If you never thought your academic year would come to a premature halt because of a global pandemic, you’re not alone. This is unprecedented in the lives of most people alive in the UK today. This may be the only government-instructed lockdown that you will ever be asked to undertake. But that doesn’t make it any easier, especially for extroverts who (by definition) like being around lots of people.
Stick with Your Routine
This is not a normal situation, but there are ways you can try to keep a sense of normality. Get up at the same time as though you have a 9am lecture to attend every day. Take regular breaks from study or work and break up your day into study periods. The campus year may have come to an end but for most students, study is going on through web lectures and online seminars.
Be Kind to Everyone, Including Yourself
You’re not isolating alone; introverts and extroverts alike are now having to remain at home with limited physical social contact. If you live with people such as family, there is a risk of cabin fever. That can lead to arguments. If you feel your blood boiling, take a step back, count to ten and take a deep breath. Walk away if you must, but always remember the people you share your home with feel the same way.
Say Hello to Strangers While Exercising
Under the government’s rules, we are allowed out for 30 minutes exercise per day. You can go at any time, but as we head through spring and towards summer, that’s going to mean lighter evenings. People will be out walking their dogs. This may be the only close-proximity human contact you get during the lockdown. Talking to strangers is something we’ve lost, but try it, it’s a nice feeling to share pleasantries.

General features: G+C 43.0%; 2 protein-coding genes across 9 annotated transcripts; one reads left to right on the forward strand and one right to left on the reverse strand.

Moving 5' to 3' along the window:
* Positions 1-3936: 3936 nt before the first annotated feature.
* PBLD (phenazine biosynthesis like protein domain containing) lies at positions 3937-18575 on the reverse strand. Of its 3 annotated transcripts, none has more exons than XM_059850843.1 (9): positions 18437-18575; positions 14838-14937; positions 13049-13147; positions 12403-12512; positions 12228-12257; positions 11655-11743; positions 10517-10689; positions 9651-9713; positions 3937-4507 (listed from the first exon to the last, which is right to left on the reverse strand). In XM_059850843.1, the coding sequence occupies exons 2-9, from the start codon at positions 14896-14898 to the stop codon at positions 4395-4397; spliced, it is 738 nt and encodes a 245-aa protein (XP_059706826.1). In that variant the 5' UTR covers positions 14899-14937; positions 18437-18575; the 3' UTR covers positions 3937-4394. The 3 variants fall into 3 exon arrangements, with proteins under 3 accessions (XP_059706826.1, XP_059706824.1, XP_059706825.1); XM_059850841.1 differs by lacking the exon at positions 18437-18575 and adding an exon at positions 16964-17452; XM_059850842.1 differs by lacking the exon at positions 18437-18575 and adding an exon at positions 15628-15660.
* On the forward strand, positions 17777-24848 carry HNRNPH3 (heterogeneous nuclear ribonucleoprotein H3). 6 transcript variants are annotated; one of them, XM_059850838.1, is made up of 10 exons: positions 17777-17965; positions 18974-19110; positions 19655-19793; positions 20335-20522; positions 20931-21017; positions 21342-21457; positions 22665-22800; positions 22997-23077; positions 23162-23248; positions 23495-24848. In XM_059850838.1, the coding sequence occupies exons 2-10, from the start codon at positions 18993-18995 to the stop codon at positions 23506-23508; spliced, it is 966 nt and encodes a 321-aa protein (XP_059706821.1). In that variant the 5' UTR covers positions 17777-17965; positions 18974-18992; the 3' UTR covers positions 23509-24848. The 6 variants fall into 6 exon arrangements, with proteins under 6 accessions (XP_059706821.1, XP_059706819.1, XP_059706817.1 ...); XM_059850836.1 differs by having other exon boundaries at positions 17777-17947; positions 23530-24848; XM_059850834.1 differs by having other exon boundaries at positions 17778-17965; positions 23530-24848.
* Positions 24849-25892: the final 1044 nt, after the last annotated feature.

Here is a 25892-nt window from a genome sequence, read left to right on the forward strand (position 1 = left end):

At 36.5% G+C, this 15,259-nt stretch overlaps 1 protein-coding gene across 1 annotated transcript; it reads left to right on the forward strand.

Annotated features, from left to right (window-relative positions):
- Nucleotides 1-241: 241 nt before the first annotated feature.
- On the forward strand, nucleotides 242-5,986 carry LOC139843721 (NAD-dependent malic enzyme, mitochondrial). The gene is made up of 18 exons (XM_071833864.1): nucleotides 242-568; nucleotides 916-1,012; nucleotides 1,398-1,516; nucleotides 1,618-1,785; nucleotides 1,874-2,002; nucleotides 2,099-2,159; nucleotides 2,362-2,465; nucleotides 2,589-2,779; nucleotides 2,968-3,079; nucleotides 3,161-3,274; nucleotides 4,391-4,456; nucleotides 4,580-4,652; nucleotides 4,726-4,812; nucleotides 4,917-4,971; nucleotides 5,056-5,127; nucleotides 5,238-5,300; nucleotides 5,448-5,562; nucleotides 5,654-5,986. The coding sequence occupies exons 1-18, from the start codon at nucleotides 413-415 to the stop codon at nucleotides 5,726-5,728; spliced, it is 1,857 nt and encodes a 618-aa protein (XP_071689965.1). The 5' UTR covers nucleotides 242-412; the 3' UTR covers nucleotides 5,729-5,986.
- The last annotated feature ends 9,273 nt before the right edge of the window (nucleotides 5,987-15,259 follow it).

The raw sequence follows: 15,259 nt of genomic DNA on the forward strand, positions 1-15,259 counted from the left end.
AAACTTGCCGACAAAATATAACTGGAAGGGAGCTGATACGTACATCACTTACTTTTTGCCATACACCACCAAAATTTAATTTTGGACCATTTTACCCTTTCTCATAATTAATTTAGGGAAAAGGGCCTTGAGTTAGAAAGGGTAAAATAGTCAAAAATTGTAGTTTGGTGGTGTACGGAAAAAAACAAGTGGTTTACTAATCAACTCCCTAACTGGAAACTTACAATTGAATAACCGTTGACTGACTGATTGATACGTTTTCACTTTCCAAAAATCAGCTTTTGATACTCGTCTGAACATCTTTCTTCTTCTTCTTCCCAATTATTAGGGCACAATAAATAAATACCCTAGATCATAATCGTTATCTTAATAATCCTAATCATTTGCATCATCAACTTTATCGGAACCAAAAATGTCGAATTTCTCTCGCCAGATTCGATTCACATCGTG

Schedule Virtual Social Time
Extroverts crave social interaction and for most students, these will be the best social days of your life. But the lockdown has brought that to an end. Luckily, you have the best technology available to help you keep up with people – something earlier generations could not have done. Consider having virtual breakfasts and drinks parties or watch parties, all online using software like Zoom.
Self-discipline and the routine should also mean shutting down at the end of the day. Set a cut off time and be strict about not looking at the news, don’t think about your job, your side hustle, or academic work. It doesn’t matter what you do – something creative, prepare a meal from scratch, or sit on the couch listening to music. Some find mindfulness exercises helpful to put everything else out of their mind.